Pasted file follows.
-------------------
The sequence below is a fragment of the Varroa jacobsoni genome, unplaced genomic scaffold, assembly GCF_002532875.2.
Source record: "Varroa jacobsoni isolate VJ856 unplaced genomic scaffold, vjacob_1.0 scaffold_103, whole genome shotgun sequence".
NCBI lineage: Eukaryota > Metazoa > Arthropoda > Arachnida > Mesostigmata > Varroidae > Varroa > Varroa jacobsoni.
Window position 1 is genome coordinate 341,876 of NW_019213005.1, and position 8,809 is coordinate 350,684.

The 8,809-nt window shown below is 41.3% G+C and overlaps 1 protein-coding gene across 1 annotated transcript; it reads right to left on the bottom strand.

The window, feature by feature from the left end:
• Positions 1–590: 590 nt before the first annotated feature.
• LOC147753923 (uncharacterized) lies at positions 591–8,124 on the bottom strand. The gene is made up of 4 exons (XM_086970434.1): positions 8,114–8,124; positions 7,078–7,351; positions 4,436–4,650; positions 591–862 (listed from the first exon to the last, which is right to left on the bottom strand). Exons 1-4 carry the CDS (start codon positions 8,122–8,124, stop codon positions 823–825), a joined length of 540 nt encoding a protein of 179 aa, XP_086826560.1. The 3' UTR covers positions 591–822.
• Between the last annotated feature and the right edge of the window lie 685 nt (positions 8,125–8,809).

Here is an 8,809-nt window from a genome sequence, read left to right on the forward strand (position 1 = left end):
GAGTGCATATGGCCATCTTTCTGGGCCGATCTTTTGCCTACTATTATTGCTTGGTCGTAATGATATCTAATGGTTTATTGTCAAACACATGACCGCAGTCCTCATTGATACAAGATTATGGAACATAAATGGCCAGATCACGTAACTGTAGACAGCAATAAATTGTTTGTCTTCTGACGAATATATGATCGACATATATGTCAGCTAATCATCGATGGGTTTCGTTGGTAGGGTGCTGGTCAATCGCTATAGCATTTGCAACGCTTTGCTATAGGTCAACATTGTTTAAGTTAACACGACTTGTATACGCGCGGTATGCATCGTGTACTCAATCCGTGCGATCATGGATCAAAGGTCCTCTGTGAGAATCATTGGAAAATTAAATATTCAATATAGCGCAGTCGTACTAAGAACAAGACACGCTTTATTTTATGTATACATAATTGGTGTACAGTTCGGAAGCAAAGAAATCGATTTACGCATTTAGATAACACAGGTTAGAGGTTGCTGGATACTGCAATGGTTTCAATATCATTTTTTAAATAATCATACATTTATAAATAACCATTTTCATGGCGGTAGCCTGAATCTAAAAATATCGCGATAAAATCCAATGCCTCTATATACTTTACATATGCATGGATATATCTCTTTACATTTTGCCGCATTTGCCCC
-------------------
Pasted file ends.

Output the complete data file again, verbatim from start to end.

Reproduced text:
The sequence below is a fragment of the Varroa jacobsoni genome, unplaced genomic scaffold, assembly GCF_002532875.2.
Source record: "Varroa jacobsoni isolate VJ856 unplaced genomic scaffold, vjacob_1.0 scaffold_103, whole genome shotgun sequence".
NCBI lineage: Eukaryota > Metazoa > Arthropoda > Arachnida > Mesostigmata > Varroidae > Varroa > Varroa jacobsoni.
Window position 1 is genome coordinate 341,876 of NW_019213005.1, and position 8,809 is coordinate 350,684.

The 8,809-nt window shown below is 41.3% G+C and overlaps 1 protein-coding gene across 1 annotated transcript; it reads right to left on the bottom strand.

The window, feature by feature from the left end:
• Positions 1–590: 590 nt before the first annotated feature.
• LOC147753923 (uncharacterized) lies at positions 591–8,124 on the bottom strand. The gene is made up of 4 exons (XM_086970434.1): positions 8,114–8,124; positions 7,078–7,351; positions 4,436–4,650; positions 591–862 (listed from the first exon to the last, which is right to left on the bottom strand). Exons 1-4 carry the CDS (start codon positions 8,122–8,124, stop codon positions 823–825), a joined length of 540 nt encoding a protein of 179 aa, XP_086826560.1. The 3' UTR covers positions 591–822.
• Between the last annotated feature and the right edge of the window lie 685 nt (positions 8,125–8,809).

Here is an 8,809-nt window from a genome sequence, read left to right on the forward strand (position 1 = left end):
GAGTGCATATGGCCATCTTTCTGGGCCGATCTTTTGCCTACTATTATTGCTTGGTCGTAATGATATCTAATGGTTTATTGTCAAACACATGACCGCAGTCCTCATTGATACAAGATTATGGAACATAAATGGCCAGATCACGTAACTGTAGACAGCAATAAATTGTTTGTCTTCTGACGAATATATGATCGACATATATGTCAGCTAATCATCGATGGGTTTCGTTGGTAGGGTGCTGGTCAATCGCTATAGCATTTGCAACGCTTTGCTATAGGTCAACATTGTTTAAGTTAACACGACTTGTATACGCGCGGTATGCATCGTGTACTCAATCCGTGCGATCATGGATCAAAGGTCCTCTGTGAGAATCATTGGAAAATTAAATATTCAATATAGCGCAGTCGTACTAAGAACAAGACACGCTTTATTTTATGTATACATAATTGGTGTACAGTTCGGAAGCAAAGAAATCGATTTACGCATTTAGATAACACAGGTTAGAGGTTGCTGGATACTGCAATGGTTTCAATATCATTTTTTAAATAATCATACATTTATAAATAACCATTTTCATGGCGGTAGCCTGAATCTAAAAATATCGCGATAAAATCCAATGCCTCTATATACTTTACATATGCATGGATATATCTCTTTACATTTTGCCGCATTTGCCCC